“I’m a dentist. Guys are better at it. Period.” – male California dentist, The Wealthy Dentist survey

And there it is. The discrimination might not be often vocalized in dentistry, but that doesn’t change its ongoing presence. Some believe it’s just the way of the world for certain groups to be treated better than others. Discrimination is discrimination.

“Whew! People rarely talk about this issue, but it’s a big one, particularly in dentistry. I hope talking about it openly can help ease this professional Battle of the Sexes!” – Jim Du Molin, founder of The Wealthy Dentist

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How To Recognize Gender Discrimination in Dentistry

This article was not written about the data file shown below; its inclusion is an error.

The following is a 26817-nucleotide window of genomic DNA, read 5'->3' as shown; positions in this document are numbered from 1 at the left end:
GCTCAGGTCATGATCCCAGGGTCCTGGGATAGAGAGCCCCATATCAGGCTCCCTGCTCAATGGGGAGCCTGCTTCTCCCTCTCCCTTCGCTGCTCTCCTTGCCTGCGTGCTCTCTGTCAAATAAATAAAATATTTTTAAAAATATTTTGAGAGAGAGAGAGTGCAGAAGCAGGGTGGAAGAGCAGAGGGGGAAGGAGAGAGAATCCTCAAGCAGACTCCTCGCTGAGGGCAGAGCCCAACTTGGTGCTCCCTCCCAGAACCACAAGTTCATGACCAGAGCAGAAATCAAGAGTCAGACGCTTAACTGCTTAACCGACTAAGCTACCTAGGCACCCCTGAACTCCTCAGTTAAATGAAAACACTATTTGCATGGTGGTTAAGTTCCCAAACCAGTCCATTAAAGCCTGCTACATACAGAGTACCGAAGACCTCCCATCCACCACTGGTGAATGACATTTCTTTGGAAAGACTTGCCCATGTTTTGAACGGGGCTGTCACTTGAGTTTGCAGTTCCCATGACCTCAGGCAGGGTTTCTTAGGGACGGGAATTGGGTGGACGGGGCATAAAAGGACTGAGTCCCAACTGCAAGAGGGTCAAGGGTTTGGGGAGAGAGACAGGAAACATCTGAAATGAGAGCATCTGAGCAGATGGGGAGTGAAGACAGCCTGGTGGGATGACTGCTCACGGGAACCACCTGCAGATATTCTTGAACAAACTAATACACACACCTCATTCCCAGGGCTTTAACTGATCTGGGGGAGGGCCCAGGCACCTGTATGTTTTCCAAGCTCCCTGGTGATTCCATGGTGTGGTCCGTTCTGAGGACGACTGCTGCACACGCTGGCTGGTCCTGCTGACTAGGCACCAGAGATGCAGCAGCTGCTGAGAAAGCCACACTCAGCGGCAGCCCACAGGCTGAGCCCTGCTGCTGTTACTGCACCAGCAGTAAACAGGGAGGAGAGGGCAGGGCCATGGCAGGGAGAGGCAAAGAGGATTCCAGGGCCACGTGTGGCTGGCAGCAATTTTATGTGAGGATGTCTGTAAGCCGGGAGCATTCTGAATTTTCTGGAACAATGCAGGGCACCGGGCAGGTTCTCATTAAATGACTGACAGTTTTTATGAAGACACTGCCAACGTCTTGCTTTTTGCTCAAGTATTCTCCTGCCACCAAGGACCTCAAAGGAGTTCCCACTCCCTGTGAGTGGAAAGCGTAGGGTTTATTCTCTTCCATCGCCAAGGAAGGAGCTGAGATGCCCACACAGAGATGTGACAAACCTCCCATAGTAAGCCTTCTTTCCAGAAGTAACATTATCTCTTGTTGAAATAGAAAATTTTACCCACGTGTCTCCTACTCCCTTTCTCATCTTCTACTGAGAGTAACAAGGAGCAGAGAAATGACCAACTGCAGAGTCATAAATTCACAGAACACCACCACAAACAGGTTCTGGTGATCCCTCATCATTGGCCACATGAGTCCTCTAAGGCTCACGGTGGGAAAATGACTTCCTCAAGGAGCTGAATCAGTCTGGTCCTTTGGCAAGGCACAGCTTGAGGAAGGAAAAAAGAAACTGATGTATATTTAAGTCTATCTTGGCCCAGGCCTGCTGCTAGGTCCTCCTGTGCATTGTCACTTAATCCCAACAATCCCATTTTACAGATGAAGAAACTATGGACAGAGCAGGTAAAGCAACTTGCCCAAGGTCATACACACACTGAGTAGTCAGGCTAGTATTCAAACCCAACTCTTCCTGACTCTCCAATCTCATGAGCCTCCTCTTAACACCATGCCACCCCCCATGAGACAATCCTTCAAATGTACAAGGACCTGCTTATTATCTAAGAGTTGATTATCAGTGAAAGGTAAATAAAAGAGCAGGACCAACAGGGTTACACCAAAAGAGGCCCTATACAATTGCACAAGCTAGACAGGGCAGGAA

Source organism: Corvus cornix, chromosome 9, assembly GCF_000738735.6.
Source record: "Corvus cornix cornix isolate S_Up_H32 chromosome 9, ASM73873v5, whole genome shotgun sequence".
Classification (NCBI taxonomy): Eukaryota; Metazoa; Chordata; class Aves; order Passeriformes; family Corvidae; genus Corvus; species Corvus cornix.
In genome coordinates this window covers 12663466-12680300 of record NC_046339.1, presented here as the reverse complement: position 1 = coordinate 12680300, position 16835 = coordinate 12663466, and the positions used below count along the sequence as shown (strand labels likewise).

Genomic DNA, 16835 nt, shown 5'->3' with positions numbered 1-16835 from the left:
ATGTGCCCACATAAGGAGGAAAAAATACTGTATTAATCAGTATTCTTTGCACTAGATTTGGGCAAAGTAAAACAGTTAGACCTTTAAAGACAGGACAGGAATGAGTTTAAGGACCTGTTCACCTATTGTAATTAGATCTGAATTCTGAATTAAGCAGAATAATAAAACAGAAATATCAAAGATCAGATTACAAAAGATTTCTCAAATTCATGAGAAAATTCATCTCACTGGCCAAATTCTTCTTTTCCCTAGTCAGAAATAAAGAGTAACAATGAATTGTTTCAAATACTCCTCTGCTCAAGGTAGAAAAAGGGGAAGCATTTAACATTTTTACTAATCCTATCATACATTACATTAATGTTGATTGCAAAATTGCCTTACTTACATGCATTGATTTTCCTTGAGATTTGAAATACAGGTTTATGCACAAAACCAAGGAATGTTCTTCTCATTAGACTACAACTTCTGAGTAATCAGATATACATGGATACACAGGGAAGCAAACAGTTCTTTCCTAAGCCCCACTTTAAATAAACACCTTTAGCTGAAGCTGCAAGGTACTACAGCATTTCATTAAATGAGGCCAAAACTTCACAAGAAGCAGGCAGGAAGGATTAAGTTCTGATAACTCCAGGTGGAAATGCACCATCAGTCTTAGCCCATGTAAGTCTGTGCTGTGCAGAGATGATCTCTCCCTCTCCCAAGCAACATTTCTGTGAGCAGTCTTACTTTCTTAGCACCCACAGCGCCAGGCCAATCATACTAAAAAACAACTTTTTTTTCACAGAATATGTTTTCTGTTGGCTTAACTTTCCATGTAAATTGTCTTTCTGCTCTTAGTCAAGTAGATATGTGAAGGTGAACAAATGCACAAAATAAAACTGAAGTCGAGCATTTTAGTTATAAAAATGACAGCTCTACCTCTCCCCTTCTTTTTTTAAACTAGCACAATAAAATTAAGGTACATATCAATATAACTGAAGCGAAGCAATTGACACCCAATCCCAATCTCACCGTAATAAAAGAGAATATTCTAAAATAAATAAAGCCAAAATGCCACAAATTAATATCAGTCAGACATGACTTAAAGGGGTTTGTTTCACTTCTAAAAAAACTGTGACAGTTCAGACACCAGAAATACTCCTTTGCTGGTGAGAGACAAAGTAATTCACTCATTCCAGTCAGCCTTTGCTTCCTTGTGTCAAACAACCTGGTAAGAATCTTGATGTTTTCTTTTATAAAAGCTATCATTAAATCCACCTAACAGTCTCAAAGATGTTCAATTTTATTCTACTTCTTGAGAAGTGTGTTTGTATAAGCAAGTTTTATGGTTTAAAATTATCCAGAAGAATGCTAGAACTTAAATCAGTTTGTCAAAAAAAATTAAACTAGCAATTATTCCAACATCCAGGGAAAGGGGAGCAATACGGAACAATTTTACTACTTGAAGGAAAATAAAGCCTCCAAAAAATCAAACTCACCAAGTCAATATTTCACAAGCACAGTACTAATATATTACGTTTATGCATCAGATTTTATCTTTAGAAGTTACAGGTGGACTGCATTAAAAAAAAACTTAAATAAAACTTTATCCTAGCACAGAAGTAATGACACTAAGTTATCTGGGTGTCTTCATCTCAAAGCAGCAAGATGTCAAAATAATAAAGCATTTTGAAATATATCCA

Gender discrimination is most often recognized by employment actions or routine, patronizing comments made about a certain gender. Employment discrimination caused by gender can be in any area of the workplace. When discrimination occurs, the government provides the employee ways to combat the negative employment action.

Protected Employment Areas


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  1. Hiring and Firing

  2. Conditions of Employment

  3. Promotions

  4. Salary and Work Benefits

  5. Job Classification

Actions Revealing Gender Discrimination

  1. Exclusion of certain genders for projects or social events

  2. Lack of recognition for work performance

  3. Firm only hires male dentists